Hardware-based bootrom exploits like limera1n and checkm8 can't be patched by Apple via software updates and are infrequent occurrences that we’d consider ourselves lucky to witness once every several years. With that in mind, a newly announced bootrom exploit for the iPod Nano 3rd, 4th, and 5th generation dubbed wInd3x may pique some interest.
CT scans of three different iPod models reveal some of Apple's design considerations, like the click wheel bearings for smooth rotation.
Apple has officially discontinued its family of standalone iPod music players, with the iPod touch remaining in the lineup while supplies last.
There isn't an "iPhone nano" in today's lineup of smartphones from Apple. But apparently there might be an alternative timeline where there is. Because in this one, it turns out Apple was at one point considering making one of these phones, but it wasn't meant to be for us.
You may have noticed it already, but if not here it goes: Apple no longer offers its personalized laser engraving feature for replacement iPod devices.
The much-improved Files app on iOS 13 gained support for external drives. iDownloadBlog reader Niles Mitchell previously connected all sorts of legacy devices with his iPhone running the iOS 13 software so it came natural to him to try doing the same with his good ol' iPod.
As first noted by MacRumors, Apple has removed both product descriptions and store listings for its iconic iPod nano and iPod shuffle portable music players from its website around the world, suggesting they've been discontinued or are on their way out.
The first-generation iPod nano replacement program, which launched five years ago due to a potential fire risk from overheating, is no longer found on Apple's Exchange and Repair Extension Programs webpage. Although the company appears to have now formally ended the program, it's still honoring replacement requests as first discovered by MacRumors.
As first noted by 9to5Mac, Apple’s seventh-generation iPod nano has just received a software update to version 1.0.4.
The free-of-charge software update can be applied by connecting your iPod nano with a Lightning cable to a Mac or Windows PC and firing up iTunes.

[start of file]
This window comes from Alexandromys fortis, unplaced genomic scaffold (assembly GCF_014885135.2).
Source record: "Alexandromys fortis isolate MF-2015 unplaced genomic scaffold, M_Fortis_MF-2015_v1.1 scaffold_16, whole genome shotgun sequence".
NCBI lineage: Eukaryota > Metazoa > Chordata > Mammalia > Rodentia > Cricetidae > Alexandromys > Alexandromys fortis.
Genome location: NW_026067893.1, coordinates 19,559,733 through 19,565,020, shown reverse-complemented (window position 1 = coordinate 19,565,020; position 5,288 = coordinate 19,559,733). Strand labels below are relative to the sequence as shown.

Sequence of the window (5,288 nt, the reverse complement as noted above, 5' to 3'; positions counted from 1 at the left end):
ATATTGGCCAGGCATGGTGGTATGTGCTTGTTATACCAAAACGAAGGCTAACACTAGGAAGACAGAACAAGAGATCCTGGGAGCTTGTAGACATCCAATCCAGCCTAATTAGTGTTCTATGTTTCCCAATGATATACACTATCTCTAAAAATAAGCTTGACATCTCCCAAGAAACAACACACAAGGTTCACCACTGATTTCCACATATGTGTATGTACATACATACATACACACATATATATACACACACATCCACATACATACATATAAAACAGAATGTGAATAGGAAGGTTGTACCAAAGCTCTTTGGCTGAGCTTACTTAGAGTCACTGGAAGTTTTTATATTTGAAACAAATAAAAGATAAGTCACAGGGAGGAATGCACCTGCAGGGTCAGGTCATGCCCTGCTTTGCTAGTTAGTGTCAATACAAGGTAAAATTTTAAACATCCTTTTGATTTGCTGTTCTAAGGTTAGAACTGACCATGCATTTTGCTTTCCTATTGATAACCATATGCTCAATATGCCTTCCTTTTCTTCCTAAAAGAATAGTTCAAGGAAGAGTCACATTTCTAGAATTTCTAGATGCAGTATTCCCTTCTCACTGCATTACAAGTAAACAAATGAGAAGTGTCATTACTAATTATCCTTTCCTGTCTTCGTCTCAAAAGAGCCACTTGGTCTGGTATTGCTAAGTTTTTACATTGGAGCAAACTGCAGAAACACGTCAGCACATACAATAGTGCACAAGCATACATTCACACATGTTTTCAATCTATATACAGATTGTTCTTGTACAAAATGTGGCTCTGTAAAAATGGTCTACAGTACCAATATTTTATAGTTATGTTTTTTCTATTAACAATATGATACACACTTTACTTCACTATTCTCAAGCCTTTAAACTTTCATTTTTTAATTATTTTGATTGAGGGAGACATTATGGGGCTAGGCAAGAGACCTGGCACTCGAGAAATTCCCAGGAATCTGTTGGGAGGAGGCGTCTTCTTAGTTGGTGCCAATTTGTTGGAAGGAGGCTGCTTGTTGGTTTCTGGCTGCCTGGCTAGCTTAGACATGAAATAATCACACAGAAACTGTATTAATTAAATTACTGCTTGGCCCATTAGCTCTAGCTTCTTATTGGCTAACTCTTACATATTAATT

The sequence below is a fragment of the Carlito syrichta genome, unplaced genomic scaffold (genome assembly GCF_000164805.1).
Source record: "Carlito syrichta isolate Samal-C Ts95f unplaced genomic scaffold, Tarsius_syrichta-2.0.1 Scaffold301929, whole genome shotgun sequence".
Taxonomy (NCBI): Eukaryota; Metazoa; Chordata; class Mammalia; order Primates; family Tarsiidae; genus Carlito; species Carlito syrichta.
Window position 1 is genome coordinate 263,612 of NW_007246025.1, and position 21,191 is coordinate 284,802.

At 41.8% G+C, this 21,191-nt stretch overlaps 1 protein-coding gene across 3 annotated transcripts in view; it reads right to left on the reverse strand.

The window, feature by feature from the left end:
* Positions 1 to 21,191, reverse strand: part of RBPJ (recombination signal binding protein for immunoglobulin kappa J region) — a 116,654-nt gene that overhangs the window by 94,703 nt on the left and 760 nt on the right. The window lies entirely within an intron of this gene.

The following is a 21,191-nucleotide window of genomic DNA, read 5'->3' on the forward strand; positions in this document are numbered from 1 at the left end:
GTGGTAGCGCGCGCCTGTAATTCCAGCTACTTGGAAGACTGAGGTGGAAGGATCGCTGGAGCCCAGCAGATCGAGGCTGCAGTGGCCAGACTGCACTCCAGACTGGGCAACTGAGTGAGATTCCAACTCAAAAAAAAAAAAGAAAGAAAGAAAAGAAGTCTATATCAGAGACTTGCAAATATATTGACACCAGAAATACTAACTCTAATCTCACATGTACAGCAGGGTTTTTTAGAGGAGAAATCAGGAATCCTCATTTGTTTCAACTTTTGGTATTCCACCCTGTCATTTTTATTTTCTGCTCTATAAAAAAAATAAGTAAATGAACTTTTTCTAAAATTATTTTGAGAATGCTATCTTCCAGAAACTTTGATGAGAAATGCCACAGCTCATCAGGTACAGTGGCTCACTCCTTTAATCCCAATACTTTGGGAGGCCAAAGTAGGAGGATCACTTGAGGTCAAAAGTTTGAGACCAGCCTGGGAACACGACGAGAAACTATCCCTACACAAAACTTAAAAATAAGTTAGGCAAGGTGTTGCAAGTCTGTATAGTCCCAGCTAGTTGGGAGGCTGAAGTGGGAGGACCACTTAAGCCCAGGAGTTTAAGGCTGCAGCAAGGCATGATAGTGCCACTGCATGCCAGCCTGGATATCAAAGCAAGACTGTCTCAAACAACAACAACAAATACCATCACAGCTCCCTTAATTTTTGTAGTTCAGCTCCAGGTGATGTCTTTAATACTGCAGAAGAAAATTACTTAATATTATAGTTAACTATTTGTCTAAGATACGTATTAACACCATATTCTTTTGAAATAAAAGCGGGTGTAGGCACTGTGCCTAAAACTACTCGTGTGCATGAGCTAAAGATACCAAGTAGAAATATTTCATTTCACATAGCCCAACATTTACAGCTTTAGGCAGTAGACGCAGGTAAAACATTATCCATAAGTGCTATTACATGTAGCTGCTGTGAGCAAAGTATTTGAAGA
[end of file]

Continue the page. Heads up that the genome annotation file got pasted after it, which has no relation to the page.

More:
There will be no transferring your offline Apple Music collections onto the new iPod nano or iPod shuffle because Apple is overly concerned about piracy, as it should be, and so the company's decided to play it safe instead.
As 9to5Mac discovered Friday, attempting to transfer Apple Music songs marked for offline playback onto your nano or shuffle via iTunes produces a “some of the items in the iTunes library were not copied to the iPod because Apple Music songs cannot be copied to an iPod” message.
Of course, you can still sync your own songs that you imported into iTunes and music purchased on the iTunes Store, just like before, but Apple Music including songs marked for offline playback is off limits to the nano and shuffle.
Following a recent discovery of hidden graphics assets inside iTunes 12.2 which have hinted at an imminent iPod refresh, Apple on Wednesday quietly refreshed its dedicated music player family with a press release and a website update.
The headline new model is a much improved sixth-generation iPod touch, “the best iPod touch yet.”
It now features the Apple-designed 64-bit A8 processor, essentially the same chip that powers the iPhone 6 and iPhone 6 Plus, and runs Apple's M8 motion coprocessor. Apple really went all out with the iPod touch: there's three times faster Wi-Fi 802.11ac and also an improved FaceTime HD camera with an updated sensor and burst mode for even better selfies.
But the good news doesn't stop here: the back-facing iSight camera has received a substantial upgrade, going from five to eight megapixels with slo-mo and burst mode, 1080p video capture at 30FPS, cinematic video stabilization and more.
The screen size has remained the same, measuring four inches diagonally, and there's no Touch ID. The device runs iOS 8.4 with the all-new Music app and Apple Music integration. As for the iPod nano and iPod shuffle, they have received a minor refresh with new color options available.
It's no secret that iPod sales continue to decline year after year. Many of the people who were once targets for the iPod now opt for iPhones or iPads.
This isn't exactly a terrible problem for Apple to have. The company has never had qualms about cannibalizing its own products for the sake of the greater good.
But with Apple's historic, and now renewed, love of music, it just wouldn't seem right to let the iPod—at least its conceptual existence, and not so much the name—fade out into the sunset.
For that reason, I think that Apple should go back to the drawing board. Even if this year's rumored across-the-board iPod update is nothing more than just a meager spec bump and minor changes—I think that ultimately, the line is due for a complete overhaul.
How could Apple reinvigorate its flagship music player? By doing the following five things...